Wednesday, June 20, 2001

Val Navaja tended to her marungay, a leafy plant used in
Philippine cooking, on Saturday. She has had her Foster
Community Garden plot for two years, but a redesign
to the gardens threatens to phase out some 60 plots,
including Navaja's, in the next two years.

Foster Community
Garden redesign
battle taking root

Residents object to a proposed plan
that would force them to plots elsewhere

By Lisa Asato

Foster Community Garden members are battling to save their plots.

A city official told them their gardens would close in two years as part of a master plan to redesign Foster Botanical Gardens.

At previous public meetings on the master plan, the city told the group that if the redesign affected the roughly 60 100-square-foot plots, gardeners would be relocated to another site, said Stephen Wong, president of Foster Community Garden.

But the gardeners, some of whom have tilled the Foster Gardens soil for 20 years, now find themselves collecting signatures and writing Mayor Jeremy Harris and City Council members to save their gardens.

Nathan Wong, city community garden coordinator, touched off the action when he told the group at its June meeting that the gardens would close in two years, no new applications for vacant lots would be accepted, and gardeners would be able to apply for other plots in Manoa and Makiki.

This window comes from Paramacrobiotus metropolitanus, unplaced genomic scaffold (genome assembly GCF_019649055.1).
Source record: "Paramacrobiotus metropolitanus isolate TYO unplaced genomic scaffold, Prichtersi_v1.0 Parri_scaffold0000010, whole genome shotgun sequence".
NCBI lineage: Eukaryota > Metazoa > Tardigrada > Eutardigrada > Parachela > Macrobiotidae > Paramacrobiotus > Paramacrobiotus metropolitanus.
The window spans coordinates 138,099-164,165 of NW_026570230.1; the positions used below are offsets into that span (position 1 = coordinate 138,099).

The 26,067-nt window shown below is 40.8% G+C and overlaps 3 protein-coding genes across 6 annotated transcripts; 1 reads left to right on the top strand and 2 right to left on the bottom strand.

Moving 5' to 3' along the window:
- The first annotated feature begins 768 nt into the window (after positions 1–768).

Under the city program, anyone can sign up for a garden plot at various city parks and can use a plot once it becomes available.

But city spokeswoman Carol Costa said talk of the shutdown is premature because the only thing that has been done is that a consulting company has drawn up a master redesign plan.

"We're two to three years away. It's a long time off," Costa said. "There's been absolutely no decision by the Harris administration on any closure or movement of the community garden.

"All we know is that the sunny area where the gardens are right now, the consultant thought it would be an ideal location to move the orchid collection. Beyond that, I don't know anything else about the plan."

Ronald Vigeant, who grows eggplant, carrots and Chinese parsley in the plot he tills with his son, said the site is a community meeting ground where folks, mostly senior citizens, come to talk, tell stories and share gardening secrets. He said he is concerned about the senior citizens, some of whom shuffle down the street on walkers and would not be able to access plots in other neighborhoods.

"One guy has an oxygen tank, but they make it to the garden (anyway)," he said. "Tell me how they're going to make it to Makiki or Manoa."

Lynne Matusow, chairwoman of the Downtown Neighborhood Board, said consultant PBR Hawaii presented the board with its master plan for Foster Botanical Gardens at its Jan. 4 meeting, and members raised concerns about the senior citizens who work the plots and keeping the gardens.

Matusow said the board plans to hear the gardeners' concerns at its July 5 meeting, 7 p.m. at the Pauahi Recreation Center, 171 N. Pauahi St. The board has also asked the city Parks and Recreation Department to send a representative.

E-mail to City Desk

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